KUALA LUMPUR: Former United States president Barack Obama today spoke out against identity politics and social equality, while drawing references from his experience in the White House.
Speaking at an inaugural gathering of young leaders from the Asia Pacific hosted by his Obama Foundation, the former leader said the idea that certain races or religions were superior to others has done a lot of damage.
Obama said people have more commonalities than differences.
“The dream of parents for their children in Vietnam is not fundamentally different from dream of parents in Australia,” he told some 200 young leaders attending the “Leaders: Asia-Pacific” summit.
Obama, America’s first black president who served from 2008 to 2016, said a lot of the political narratives were now based on race, religion, ethnicity, gender and sexual orientation.
“All those things that say ‘I’m better than you because of my genetic predisposition or circumstances in which I was born’, those ideas are doing a lot of damage.
“They are a source of conflict, war,” he said at a plenary discussion on the Asia-Pacific region.
Obama said he believed certain core values still applied today such as the need to respect people regardless of their appearance or their faith.
Societies, he said, work better when everyone has a voice, rather than just a few.
He said he was aware of some cultures which believe only boys should be educated, adding that change cannot happen overnight.
“But I will insist, that as someone who has two daughters and a strong-minded wife, that women are at the very least equal to men.”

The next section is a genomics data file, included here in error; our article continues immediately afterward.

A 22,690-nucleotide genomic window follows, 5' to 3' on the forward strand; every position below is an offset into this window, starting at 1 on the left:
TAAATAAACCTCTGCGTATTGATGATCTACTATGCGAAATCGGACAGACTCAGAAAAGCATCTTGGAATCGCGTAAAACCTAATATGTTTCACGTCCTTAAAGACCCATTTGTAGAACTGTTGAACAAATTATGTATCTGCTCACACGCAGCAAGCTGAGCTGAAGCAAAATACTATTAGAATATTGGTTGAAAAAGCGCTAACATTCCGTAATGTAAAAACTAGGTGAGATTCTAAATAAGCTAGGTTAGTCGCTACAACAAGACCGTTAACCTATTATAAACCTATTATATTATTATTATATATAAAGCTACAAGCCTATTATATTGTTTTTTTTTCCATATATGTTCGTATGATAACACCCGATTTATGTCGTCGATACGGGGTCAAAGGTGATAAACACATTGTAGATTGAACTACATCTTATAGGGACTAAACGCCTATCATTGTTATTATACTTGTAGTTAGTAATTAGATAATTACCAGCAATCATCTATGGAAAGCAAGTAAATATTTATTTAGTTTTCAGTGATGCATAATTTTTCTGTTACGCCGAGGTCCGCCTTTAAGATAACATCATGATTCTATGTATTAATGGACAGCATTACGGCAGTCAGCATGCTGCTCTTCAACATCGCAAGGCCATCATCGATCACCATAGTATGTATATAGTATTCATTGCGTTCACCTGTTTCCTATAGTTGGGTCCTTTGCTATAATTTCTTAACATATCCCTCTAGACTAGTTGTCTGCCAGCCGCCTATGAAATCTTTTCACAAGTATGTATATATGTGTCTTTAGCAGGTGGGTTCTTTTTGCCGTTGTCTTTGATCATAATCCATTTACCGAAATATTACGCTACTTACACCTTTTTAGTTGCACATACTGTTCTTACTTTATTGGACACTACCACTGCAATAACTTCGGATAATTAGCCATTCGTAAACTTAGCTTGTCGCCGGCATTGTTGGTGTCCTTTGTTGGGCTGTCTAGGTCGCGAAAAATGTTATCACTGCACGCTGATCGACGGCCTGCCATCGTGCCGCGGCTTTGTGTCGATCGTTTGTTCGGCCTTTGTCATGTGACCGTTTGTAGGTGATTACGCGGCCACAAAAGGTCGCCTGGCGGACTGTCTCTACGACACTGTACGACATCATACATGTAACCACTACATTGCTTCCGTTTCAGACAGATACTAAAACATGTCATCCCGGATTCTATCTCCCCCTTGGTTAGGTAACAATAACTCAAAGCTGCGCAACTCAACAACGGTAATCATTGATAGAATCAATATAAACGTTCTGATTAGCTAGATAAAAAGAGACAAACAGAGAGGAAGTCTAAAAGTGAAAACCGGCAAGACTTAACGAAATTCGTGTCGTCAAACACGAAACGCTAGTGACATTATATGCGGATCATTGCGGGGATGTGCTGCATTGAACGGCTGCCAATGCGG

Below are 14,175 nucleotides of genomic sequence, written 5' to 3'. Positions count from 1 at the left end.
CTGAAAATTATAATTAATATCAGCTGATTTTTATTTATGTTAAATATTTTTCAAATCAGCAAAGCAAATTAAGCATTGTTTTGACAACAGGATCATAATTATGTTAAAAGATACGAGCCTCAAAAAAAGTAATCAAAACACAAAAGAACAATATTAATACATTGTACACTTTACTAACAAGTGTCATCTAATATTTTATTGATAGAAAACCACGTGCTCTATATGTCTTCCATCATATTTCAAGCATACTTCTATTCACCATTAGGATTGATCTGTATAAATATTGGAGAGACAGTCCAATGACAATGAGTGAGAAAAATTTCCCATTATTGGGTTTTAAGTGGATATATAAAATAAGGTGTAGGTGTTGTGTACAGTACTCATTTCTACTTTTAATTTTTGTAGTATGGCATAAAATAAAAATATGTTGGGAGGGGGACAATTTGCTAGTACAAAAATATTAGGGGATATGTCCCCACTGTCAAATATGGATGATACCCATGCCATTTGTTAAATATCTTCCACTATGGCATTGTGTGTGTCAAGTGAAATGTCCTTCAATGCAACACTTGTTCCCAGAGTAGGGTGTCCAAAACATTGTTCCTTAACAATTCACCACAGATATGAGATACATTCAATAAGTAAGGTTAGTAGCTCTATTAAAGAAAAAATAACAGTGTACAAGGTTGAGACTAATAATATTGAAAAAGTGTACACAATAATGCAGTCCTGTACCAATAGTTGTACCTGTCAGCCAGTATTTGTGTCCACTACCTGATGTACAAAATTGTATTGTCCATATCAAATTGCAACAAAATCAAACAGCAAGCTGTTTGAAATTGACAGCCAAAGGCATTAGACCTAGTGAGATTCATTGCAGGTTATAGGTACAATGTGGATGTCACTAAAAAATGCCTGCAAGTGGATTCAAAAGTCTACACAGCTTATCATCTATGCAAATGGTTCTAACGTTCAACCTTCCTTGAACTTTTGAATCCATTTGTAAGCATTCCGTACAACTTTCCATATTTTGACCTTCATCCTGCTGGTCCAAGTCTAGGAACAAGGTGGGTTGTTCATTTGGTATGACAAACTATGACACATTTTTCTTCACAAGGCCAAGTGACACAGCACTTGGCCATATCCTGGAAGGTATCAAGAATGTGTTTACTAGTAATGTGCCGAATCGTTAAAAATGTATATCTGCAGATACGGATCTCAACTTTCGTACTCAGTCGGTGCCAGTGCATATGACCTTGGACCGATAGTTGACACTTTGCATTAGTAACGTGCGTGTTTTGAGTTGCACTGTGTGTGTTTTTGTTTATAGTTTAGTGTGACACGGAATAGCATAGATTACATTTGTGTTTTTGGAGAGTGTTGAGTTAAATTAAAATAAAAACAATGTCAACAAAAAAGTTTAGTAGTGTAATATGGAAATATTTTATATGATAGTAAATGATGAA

He said if a country does not respect its religious diversity, it will eventually see conflict.
“It is dangerous if a state says someone can’t practise the faith of their conscience.”
Obama also spoke about his experience meeting leaders who contributed to their communities, but with “misinformed” views on minorities including the LGBT community.
“It doesn’t automatically make them bad people, but it did mean I had to tell them that their views were not consistent with their belief in Jesus’ teachings,” he said, adding there were times he had lost friends for voicing his views.
He said there were cultural challenges to overcome in the quest for gender equality in education.
He said even in the White House, there were times when senior female staff were not speaking out.
“After a while, I had to ask someone (a lady) what they thought of something and when they spoke, they had amazing insights.
“But small habits of being little less assertive in meetings, meant they weren’t heard as much.”
He said it was time women take a bigger role in all sectors.
“For men, if your organisation has no women in leadership positions, you are part of the problem and you need to be part of the solution.”